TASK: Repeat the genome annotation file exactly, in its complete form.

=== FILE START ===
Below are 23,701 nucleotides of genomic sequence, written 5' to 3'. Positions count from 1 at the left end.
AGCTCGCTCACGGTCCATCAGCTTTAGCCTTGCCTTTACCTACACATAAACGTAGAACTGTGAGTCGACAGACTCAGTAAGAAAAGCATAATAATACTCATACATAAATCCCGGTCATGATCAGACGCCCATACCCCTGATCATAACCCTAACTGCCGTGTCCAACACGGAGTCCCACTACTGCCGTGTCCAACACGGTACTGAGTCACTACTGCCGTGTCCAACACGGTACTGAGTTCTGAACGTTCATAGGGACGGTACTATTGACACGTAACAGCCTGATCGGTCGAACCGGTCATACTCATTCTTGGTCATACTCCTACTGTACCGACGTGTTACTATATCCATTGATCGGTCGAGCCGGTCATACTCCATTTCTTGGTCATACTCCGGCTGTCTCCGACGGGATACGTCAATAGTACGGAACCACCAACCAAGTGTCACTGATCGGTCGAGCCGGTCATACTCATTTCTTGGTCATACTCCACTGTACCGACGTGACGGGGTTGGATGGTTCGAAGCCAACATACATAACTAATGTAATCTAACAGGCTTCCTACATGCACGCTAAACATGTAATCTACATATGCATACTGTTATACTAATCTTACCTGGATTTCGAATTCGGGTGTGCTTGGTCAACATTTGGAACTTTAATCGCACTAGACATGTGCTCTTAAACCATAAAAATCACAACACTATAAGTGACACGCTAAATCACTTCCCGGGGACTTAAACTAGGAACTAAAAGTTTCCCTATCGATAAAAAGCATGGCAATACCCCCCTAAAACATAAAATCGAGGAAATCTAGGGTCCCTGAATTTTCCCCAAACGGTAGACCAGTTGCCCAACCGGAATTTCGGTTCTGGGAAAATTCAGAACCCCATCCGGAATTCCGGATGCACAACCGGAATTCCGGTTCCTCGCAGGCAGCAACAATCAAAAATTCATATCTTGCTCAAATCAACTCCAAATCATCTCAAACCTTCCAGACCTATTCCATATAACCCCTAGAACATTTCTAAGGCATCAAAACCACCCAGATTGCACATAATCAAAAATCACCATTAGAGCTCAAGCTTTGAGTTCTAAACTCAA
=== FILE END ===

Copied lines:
Below are 23,701 nucleotides of genomic sequence, written 5' to 3'. Positions count from 1 at the left end.
AGCTCGCTCACGGTCCATCAGCTTTAGCCTTGCCTTTACCTACACATAAACGTAGAACTGTGAGTCGACAGACTCAGTAAGAAAAGCATAATAATACTCATACATAAATCCCGGTCATGATCAGACGCCCATACCCCTGATCATAACCCTAACTGCCGTGTCCAACACGGAGTCCCACTACTGCCGTGTCCAACACGGTACTGAGTCACTACTGCCGTGTCCAACACGGTACTGAGTTCTGAACGTTCATAGGGACGGTACTATTGACACGTAACAGCCTGATCGGTCGAACCGGTCATACTCATTCTTGGTCATACTCCTACTGTACCGACGTGTTACTATATCCATTGATCGGTCGAGCCGGTCATACTCCATTTCTTGGTCATACTCCGGCTGTCTCCGACGGGATACGTCAATAGTACGGAACCACCAACCAAGTGTCACTGATCGGTCGAGCCGGTCATACTCATTTCTTGGTCATACTCCACTGTACCGACGTGACGGGGTTGGATGGTTCGAAGCCAACATACATAACTAATGTAATCTAACAGGCTTCCTACATGCACGCTAAACATGTAATCTACATATGCATACTGTTATACTAATCTTACCTGGATTTCGAATTCGGGTGTGCTTGGTCAACATTTGGAACTTTAATCGCACTAGACATGTGCTCTTAAACCATAAAAATCACAACACTATAAGTGACACGCTAAATCACTTCCCGGGGACTTAAACTAGGAACTAAAAGTTTCCCTATCGATAAAAAGCATGGCAATACCCCCCTAAAACATAAAATCGAGGAAATCTAGGGTCCCTGAATTTTCCCCAAACGGTAGACCAGTTGCCCAACCGGAATTTCGGTTCTGGGAAAATTCAGAACCCCATCCGGAATTCCGGATGCACAACCGGAATTCCGGTTCCTCGCAGGCAGCAACAATCAAAAATTCATATCTTGCTCAAATCAACTCCAAATCATCTCAAACCTTCCAGACCTATTCCATATAACCCCTAGAACATTTCTAAGGCATCAAAACCACCCAGATTGCACATAATCAAAAATCACCATTAGAGCTCAAGCTTTGAGTTCTAAACTCAA